David Berry is sitting in a midtown Manhattan coffee shop, taking a break from a carbon-trading conference across the street, when a news report on the wall-mounted television catches his eye. The CNN dispatch describes how scientists have shown, in animal experiments, that Viagra might be used to alleviate symptoms of jet lag.
“It’s interesting,” Berry says, chuckling, as his eyes wander back to the screen. “We were talking about a year ago of using Viagra to treat jet lag.” One side effect of Viagra widely reported in the medical literature has been the perception of blue light, he continues, and blue light has also been shown to reset circadian clocks in humans. “I like when I see these things actually come true,” he says.
It’s one thought that never went beyond a blue-sky conversation among his venture capital colleagues. But it reflects how easily ideas come to Berry, a Harvard-trained MD who earned his PhD through the Biological Engineering Division at MIT and for the past two years has been a principal in the venture capital firm Flagship Ventures in Cambridge, MA.
Since receiving his bachelor’s degree from MIT in 2000, Berry has helped develop a way to treat stroke, thought up a new approach to cancer therapy, and, most recently, created a system to genetically engineer microbes to produce biofuels. He has 21 patent applications pending, and his intellectual curiosity touches on therapeutic medicine, diagnostic devices, and now, most notably, alternative energy technologies. His innovations in energy form the conceptual basis of LS9, a California-based renewable-petroleum company that has received $5 million in venture funding from Flagship and Khosla Ventures in California (see “Better Biofuels,” July/August 2007).
Berry points out that a number of the pioneering biotech companies were thinking about energy and biofuels, specifically ethanol, in the 1970s. “What’s interesting,” he says, “is that, as a field, we’re making a full circle and going back to the things biotechs thought about way back then. But now we’re bringing new technological tools to make the same problems more tractable.”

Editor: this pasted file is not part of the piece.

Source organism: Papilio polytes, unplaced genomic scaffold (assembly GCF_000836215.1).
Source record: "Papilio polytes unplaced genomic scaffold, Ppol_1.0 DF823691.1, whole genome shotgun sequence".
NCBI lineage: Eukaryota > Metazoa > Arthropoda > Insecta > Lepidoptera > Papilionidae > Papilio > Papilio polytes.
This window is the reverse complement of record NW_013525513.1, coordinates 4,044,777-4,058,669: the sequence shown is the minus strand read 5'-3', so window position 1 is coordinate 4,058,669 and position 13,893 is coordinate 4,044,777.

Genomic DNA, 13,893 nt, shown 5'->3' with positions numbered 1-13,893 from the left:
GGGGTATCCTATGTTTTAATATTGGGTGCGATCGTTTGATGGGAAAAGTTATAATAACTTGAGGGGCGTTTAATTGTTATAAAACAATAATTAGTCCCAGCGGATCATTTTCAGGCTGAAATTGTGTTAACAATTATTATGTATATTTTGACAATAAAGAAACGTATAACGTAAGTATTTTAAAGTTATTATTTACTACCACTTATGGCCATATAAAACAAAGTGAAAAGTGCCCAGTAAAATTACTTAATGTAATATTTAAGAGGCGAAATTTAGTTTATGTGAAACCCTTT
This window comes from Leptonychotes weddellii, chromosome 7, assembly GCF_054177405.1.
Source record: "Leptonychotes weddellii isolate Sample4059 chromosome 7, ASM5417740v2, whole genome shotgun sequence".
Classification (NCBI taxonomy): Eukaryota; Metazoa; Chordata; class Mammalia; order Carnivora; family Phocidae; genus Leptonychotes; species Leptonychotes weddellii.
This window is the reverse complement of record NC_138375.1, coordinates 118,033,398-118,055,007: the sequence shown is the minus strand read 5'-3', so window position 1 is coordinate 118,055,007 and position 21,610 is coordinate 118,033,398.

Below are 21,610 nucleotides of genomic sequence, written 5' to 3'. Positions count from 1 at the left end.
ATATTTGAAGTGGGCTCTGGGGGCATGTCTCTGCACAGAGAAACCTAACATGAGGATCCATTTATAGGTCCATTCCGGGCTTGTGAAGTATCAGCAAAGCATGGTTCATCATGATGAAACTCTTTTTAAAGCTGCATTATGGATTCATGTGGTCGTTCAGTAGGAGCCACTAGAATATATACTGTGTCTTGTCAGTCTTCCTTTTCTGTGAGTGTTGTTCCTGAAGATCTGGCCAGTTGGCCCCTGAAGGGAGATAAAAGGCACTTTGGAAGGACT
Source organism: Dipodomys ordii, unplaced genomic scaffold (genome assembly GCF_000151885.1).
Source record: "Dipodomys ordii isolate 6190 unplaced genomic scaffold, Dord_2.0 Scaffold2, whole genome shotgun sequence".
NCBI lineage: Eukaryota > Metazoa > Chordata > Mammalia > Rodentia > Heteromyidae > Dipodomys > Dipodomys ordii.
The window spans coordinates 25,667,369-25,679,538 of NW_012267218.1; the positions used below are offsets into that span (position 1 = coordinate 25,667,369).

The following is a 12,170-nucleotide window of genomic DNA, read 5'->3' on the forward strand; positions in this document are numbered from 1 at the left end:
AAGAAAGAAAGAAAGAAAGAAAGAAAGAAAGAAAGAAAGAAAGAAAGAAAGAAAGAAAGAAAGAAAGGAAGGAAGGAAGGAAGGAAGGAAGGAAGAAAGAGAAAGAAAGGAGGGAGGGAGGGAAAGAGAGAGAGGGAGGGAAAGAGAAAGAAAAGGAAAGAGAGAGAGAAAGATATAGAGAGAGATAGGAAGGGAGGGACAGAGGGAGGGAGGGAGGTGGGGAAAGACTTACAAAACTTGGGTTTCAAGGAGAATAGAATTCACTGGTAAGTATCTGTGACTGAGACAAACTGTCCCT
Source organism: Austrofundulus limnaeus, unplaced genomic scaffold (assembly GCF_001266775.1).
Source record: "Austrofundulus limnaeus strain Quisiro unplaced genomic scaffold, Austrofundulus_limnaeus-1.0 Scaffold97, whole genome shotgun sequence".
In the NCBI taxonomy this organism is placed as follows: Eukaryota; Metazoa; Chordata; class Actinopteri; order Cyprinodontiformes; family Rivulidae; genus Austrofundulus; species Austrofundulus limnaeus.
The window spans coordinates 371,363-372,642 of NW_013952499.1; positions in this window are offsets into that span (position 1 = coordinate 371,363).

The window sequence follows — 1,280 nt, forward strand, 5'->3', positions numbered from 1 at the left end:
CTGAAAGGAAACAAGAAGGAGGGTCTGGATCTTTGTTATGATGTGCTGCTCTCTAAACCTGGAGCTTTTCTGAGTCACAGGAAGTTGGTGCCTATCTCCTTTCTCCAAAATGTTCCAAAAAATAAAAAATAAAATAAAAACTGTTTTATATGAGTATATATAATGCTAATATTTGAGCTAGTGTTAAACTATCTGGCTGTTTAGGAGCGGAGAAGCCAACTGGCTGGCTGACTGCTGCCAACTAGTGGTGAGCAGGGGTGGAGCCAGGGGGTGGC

On the first working day of each week, Flagship Ventures holds a group meeting to review investments and discuss new ideas. One day this May, David Berry was the youngest, and probably the most earnest, of about a dozen VCs gathered in Flagship’s seventh-floor conference room, with its grand view of sailboats plying the Charles River. The meeting ran a little long, and Berry apologized when he finally emerged. “We were talking about a potential new idea in drug delivery,” he explained. Although the details of that technology remained discreetly fuzzy, it was very clear that these are heady, palpably exciting conversations for him. “You’re discussing some of the hottest, most compelling new technologies around,” he says. “I’m having a blast.”
Berry took a seat at that conference table with no formal training in finance but a track record in technology. In graduate school, he began tinkering with a molecule that could pass through the blood-brain barrier and showed promise as a stroke treatment. The protein, an engineered version of fibroblast growth factor 2, produced functional improvement in a test animal modeling symptoms of stroke, and it brought out in Berry another quality conducive to innovation: restlessness. Berry realized that studying the protein could lead to a PhD far more quickly than most projects, and he seized the occasion. He got his PhD in 2005 (finishing his MD a year later), and the biotech company ViaCell briefly attempted to develop the molecule as a drug.